Egg freezing in the UK

Policy Briefing

Published 30/09/2020

Egg freezing in the UK
Women at computer smaller

Egg freezing in the UK: law

EF/SEF is governed by the Human Fertilisation and Embryology Act 2008. The HFEA enforces the Act and licenses clinics to store eggs and treat patients. The HFEA first allowed frozen eggs to be thawed/used for treatments in 2000.

Storage limits

Women who have SEF can currently store eggs for 10 years, after which they must be used or destroyed. (A two-year extension was introduced in response to the accessibility of treatments during COVID-19.) Women who have EF for medical reasons can extend this limit by 10 years every 10 years, up to 55 years. The difference in storage limits between medical EF and SEF has been strongly criticised.* The Government is currently deciding if storage limits should change.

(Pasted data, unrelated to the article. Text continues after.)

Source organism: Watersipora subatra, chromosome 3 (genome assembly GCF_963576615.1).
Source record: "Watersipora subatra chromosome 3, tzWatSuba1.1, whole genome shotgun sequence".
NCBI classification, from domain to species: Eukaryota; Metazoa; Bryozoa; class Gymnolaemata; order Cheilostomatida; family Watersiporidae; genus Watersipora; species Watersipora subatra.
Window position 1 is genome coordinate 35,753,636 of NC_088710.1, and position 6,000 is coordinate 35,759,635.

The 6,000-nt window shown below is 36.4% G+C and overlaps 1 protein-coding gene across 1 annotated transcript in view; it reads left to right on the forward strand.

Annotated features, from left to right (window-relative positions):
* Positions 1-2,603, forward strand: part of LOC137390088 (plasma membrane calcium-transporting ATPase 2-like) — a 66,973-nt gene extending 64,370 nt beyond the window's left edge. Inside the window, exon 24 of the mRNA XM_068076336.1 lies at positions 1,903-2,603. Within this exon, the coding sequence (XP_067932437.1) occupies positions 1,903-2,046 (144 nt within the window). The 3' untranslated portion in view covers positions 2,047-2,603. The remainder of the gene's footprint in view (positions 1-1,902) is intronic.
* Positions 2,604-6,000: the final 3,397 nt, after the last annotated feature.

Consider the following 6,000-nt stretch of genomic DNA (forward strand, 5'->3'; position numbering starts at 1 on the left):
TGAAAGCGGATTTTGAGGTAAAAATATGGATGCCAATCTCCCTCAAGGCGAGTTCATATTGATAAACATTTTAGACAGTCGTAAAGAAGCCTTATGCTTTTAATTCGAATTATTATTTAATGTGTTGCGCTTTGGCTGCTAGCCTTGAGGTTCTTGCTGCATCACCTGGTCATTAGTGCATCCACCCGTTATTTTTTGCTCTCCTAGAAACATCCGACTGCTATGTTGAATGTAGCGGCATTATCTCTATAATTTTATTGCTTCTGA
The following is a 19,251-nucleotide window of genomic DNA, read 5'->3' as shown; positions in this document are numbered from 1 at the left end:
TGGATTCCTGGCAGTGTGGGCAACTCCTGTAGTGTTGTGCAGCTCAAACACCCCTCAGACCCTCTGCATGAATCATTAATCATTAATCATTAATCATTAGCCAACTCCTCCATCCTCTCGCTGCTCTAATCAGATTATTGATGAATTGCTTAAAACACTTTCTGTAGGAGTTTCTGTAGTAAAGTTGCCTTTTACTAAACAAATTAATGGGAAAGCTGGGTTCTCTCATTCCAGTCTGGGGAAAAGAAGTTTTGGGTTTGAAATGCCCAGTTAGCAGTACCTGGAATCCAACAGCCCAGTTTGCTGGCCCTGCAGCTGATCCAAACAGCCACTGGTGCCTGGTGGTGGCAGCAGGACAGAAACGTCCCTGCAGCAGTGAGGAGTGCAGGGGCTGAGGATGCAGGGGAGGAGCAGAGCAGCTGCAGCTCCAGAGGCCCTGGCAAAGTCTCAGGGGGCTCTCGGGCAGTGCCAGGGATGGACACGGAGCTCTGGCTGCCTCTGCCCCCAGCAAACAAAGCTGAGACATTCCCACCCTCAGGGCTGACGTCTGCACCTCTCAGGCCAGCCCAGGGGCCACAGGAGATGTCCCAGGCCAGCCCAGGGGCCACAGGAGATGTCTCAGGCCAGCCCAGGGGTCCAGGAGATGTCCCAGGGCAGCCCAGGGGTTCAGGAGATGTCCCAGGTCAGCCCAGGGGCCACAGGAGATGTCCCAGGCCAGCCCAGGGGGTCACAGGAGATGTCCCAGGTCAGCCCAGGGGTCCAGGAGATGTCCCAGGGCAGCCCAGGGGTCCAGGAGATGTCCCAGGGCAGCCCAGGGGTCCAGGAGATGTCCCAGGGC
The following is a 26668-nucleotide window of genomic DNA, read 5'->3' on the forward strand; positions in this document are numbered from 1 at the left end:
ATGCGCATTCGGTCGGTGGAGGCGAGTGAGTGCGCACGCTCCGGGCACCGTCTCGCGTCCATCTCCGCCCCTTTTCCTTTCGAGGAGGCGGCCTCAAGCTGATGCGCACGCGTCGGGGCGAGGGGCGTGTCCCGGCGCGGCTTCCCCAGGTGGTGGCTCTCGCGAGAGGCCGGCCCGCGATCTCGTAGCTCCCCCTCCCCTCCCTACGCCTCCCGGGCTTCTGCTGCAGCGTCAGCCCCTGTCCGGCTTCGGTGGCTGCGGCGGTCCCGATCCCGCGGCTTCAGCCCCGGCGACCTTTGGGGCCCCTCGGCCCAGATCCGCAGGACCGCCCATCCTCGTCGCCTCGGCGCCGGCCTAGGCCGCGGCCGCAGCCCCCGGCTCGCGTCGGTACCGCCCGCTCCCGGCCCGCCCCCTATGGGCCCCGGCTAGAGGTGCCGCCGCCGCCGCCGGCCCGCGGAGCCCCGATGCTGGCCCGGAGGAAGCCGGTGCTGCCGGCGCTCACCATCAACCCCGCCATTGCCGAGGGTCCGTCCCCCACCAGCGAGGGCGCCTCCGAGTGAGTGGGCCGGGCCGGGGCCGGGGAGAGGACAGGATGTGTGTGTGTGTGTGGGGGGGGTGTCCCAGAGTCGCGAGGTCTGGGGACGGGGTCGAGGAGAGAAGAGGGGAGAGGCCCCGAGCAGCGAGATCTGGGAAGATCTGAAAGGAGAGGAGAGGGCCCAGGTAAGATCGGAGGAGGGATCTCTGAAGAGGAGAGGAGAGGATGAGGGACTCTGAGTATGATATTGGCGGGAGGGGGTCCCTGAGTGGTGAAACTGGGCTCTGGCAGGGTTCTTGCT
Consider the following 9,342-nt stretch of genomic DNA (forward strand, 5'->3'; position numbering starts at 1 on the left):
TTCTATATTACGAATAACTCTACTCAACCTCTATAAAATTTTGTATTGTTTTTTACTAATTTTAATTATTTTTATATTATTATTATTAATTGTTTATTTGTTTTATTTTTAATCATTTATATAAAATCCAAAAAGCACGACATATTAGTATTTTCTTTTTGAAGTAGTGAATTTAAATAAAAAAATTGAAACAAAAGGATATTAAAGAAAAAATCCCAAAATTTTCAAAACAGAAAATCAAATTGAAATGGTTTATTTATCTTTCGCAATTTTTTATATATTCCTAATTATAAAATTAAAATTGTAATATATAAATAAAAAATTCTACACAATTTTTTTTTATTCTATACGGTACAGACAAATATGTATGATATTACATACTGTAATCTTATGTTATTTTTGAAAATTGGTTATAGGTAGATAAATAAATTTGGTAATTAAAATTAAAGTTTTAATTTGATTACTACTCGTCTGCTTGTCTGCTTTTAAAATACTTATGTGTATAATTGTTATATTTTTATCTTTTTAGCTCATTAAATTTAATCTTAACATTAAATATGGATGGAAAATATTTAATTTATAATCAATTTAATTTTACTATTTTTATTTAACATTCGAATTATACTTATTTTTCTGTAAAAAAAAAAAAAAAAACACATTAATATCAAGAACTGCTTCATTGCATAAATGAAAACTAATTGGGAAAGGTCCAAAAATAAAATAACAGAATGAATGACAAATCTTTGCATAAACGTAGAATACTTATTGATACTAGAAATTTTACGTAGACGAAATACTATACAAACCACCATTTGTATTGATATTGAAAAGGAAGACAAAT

*Those who support extending the limit include the HFEA, RCOG/BFS, and PET. No organisations were identified that were in favour decreasing the limit/maintaining status quo.

Increasing storage limits

Positive implications of increasing the limit include:

  • Enabling women to freeze at an earlier age, leading to a greater chance of live birth if they decide to use their eggs;
  • Providing women with more time to make their own decisions about when and whether to use their frozen eggs;
  • Addressing fairness between ‘medical’ EF and SEF; and in terms of gender (men’s fertility does not reduce with age to the same extent as that of women and is therefore not as affected by time limits).

If the limit is extended, policymakers may have to address: